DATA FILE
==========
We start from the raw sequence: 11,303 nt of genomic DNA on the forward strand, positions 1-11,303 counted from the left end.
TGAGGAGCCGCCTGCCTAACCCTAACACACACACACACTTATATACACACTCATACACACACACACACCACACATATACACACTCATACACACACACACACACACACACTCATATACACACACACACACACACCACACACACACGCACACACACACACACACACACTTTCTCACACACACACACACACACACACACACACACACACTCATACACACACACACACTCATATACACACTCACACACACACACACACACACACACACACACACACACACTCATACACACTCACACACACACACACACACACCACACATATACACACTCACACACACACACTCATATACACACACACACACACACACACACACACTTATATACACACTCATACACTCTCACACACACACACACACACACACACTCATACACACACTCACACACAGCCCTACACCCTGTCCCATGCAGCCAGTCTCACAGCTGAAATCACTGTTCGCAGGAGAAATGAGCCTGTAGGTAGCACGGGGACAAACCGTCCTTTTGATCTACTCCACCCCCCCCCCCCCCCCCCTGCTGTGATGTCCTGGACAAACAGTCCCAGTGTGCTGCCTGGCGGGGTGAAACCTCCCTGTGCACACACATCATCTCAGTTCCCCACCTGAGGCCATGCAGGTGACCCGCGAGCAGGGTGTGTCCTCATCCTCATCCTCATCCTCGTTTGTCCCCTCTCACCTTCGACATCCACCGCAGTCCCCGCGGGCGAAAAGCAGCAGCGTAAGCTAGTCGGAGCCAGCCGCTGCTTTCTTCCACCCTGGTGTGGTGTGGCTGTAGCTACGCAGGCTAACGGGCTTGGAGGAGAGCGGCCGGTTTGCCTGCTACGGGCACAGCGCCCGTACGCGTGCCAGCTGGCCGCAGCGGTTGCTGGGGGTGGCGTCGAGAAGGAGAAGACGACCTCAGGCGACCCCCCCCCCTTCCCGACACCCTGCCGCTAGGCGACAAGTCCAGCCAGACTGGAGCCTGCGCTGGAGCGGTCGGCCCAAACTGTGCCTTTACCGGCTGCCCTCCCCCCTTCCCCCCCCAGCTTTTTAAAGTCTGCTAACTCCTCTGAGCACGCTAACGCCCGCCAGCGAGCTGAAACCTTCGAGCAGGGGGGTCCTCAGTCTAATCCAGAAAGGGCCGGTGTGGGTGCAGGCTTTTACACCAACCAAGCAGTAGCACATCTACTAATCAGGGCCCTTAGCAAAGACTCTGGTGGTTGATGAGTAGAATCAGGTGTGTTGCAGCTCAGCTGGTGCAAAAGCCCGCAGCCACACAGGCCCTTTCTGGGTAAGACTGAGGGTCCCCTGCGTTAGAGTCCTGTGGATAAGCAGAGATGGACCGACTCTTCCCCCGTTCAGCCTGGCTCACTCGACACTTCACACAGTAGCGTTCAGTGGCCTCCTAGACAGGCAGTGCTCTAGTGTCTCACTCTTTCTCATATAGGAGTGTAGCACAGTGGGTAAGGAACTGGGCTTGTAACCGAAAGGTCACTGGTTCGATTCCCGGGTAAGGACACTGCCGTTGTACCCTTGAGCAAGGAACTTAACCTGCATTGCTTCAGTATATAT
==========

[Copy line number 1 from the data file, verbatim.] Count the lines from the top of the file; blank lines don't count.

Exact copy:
We start from the raw sequence: 11,303 nt of genomic DNA on the forward strand, positions 1-11,303 counted from the left end.